By Leslie Lee
Translated by Kiyou Kamisawa
On October 31, Taiwan hosted the biggest in-person pride parade in post-Covid 2020, reinforcing Taiwan’s image as a beacon for gay rights.
Taiwan marked its 18th anniversary of Taiwan LGBT Pride by hosting its annual Pride parade in Taipei on October 31, 2020. Taiwan, having gone more than 200 days without local infections, was able to host its annual parade without going online, like many other pride parades this year due to the coronavirus pandemic. What is it like to attend Taiwan LGBT Pride? What makes Taiwan’s LGBT Pride parade and Taiwan so different from other Asian countries when it comes to LGBTQIA+ issues? After being unable to return to Japan, I decided to stay in Taiwan to attend Taiwan LGBT Pride, and compare it with my experiences at Tokyo Rainbow Pride.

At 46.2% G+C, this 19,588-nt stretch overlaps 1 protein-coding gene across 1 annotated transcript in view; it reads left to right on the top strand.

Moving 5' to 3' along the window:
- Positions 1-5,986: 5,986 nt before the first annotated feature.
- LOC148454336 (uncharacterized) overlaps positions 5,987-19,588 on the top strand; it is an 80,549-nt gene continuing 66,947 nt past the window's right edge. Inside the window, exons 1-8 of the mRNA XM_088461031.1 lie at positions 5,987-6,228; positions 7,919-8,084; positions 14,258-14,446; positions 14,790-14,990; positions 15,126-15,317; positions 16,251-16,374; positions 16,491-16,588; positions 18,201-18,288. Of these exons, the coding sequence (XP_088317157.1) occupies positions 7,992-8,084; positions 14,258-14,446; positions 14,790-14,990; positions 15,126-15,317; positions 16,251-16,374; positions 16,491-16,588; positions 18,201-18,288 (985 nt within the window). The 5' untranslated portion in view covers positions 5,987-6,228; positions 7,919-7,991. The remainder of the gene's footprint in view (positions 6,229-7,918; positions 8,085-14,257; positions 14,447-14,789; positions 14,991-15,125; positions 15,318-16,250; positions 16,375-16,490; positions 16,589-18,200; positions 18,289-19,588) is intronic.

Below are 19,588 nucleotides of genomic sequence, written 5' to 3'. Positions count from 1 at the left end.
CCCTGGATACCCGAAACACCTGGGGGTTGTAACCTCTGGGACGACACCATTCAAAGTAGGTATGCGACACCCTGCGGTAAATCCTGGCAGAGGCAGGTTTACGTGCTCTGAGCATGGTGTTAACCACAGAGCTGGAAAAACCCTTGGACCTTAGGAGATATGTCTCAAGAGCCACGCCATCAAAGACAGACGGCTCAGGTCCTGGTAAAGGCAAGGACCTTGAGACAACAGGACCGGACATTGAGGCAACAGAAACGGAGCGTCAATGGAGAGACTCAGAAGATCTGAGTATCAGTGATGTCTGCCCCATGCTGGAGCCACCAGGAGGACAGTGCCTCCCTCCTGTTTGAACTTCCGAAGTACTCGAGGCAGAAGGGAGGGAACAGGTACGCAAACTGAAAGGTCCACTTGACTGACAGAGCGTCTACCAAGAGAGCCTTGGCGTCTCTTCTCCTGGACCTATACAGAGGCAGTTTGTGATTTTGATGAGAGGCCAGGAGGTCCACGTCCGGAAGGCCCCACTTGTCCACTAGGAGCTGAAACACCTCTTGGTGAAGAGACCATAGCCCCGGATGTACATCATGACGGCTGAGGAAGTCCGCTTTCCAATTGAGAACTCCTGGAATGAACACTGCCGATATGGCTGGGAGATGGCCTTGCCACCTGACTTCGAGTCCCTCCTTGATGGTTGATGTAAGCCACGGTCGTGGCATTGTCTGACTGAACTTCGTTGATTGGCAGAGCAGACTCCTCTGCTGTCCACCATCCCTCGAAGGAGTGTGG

What is Pride like in Taiwan?
Taiwan LGBT Pride is hosted by the Taiwan Rainbow Civil Action Association, which was founded in 2012 to manage the annual parade. However, Taiwan Pride started its roots in 2003, and the day of Taiwan Pride falls every year on the last Saturday of October. Unlike other countries, Taiwan holds its Pride parade in October. In many countries, Pride is during June, because the original Stonewall riots that sparked the fight for LGBTQIA+ issues was in June 1969.
Taiwan Pride is different in terms of parade foundation. Taiwan Pride started initially as a social movement, when the first pride was hosted in 2003 in order to promote visibility of different LGBT groups. The march started from 228 Memorial Park, which had historically been a gathering for LGBT people in Taipei. Currently, Taiwan’s Pride still retains its roots as a social movement, and keeps commercialization and corporate advertising to a minimum compared to other Pride parades.
The Pride parade also differs in terms of its use of roads. In most Pride parades, the roads are blocked in order to allow performers and floats to take control of the main road, with bystanders on the sidewalk. However, in Taiwan, the parade route is shared with cars, bikes, and attendees, so bystanders can join the parade whenever they wish.
What is Pride like in Japan?